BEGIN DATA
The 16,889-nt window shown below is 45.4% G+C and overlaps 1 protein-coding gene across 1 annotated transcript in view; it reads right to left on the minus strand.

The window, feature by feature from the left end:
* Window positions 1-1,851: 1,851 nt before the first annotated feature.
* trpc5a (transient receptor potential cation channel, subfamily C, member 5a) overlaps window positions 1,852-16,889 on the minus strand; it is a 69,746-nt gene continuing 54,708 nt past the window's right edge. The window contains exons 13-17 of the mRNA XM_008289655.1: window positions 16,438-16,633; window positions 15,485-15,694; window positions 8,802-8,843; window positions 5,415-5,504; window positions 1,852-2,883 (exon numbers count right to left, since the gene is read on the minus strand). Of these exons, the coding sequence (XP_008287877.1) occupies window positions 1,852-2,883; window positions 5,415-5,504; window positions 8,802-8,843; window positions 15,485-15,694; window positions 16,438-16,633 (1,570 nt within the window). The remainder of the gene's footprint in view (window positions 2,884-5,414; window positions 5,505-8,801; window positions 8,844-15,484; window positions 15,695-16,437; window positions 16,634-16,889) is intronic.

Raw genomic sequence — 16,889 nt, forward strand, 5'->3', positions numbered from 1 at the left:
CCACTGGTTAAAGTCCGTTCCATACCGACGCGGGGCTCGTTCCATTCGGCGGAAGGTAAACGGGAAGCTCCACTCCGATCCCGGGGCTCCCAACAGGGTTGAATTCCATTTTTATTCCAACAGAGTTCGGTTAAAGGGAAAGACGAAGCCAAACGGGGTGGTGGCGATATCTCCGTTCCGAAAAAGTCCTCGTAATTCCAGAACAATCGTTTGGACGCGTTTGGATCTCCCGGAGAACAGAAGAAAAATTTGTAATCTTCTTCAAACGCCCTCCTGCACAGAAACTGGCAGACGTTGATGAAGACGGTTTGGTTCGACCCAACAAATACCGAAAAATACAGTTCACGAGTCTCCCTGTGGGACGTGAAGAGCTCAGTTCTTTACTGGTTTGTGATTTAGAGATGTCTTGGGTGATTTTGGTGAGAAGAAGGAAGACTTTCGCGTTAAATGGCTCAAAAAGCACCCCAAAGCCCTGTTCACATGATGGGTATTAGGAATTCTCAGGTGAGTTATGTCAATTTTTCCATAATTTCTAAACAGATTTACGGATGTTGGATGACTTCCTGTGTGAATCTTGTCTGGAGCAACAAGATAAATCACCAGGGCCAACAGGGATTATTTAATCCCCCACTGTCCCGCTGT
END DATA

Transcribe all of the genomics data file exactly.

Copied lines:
The 16,889-nt window shown below is 45.4% G+C and overlaps 1 protein-coding gene across 1 annotated transcript in view; it reads right to left on the minus strand.

The window, feature by feature from the left end:
* Window positions 1-1,851: 1,851 nt before the first annotated feature.
* trpc5a (transient receptor potential cation channel, subfamily C, member 5a) overlaps window positions 1,852-16,889 on the minus strand; it is a 69,746-nt gene continuing 54,708 nt past the window's right edge. The window contains exons 13-17 of the mRNA XM_008289655.1: window positions 16,438-16,633; window positions 15,485-15,694; window positions 8,802-8,843; window positions 5,415-5,504; window positions 1,852-2,883 (exon numbers count right to left, since the gene is read on the minus strand). Of these exons, the coding sequence (XP_008287877.1) occupies window positions 1,852-2,883; window positions 5,415-5,504; window positions 8,802-8,843; window positions 15,485-15,694; window positions 16,438-16,633 (1,570 nt within the window). The remainder of the gene's footprint in view (window positions 2,884-5,414; window positions 5,505-8,801; window positions 8,844-15,484; window positions 15,695-16,437; window positions 16,634-16,889) is intronic.

Raw genomic sequence — 16,889 nt, forward strand, 5'->3', positions numbered from 1 at the left:
CCACTGGTTAAAGTCCGTTCCATACCGACGCGGGGCTCGTTCCATTCGGCGGAAGGTAAACGGGAAGCTCCACTCCGATCCCGGGGCTCCCAACAGGGTTGAATTCCATTTTTATTCCAACAGAGTTCGGTTAAAGGGAAAGACGAAGCCAAACGGGGTGGTGGCGATATCTCCGTTCCGAAAAAGTCCTCGTAATTCCAGAACAATCGTTTGGACGCGTTTGGATCTCCCGGAGAACAGAAGAAAAATTTGTAATCTTCTTCAAACGCCCTCCTGCACAGAAACTGGCAGACGTTGATGAAGACGGTTTGGTTCGACCCAACAAATACCGAAAAATACAGTTCACGAGTCTCCCTGTGGGACGTGAAGAGCTCAGTTCTTTACTGGTTTGTGATTTAGAGATGTCTTGGGTGATTTTGGTGAGAAGAAGGAAGACTTTCGCGTTAAATGGCTCAAAAAGCACCCCAAAGCCCTGTTCACATGATGGGTATTAGGAATTCTCAGGTGAGTTATGTCAATTTTTCCATAATTTCTAAACAGATTTACGGATGTTGGATGACTTCCTGTGTGAATCTTGTCTGGAGCAACAAGATAAATCACCAGGGCCAACAGGGATTATTTAATCCCCCACTGTCCCGCTGT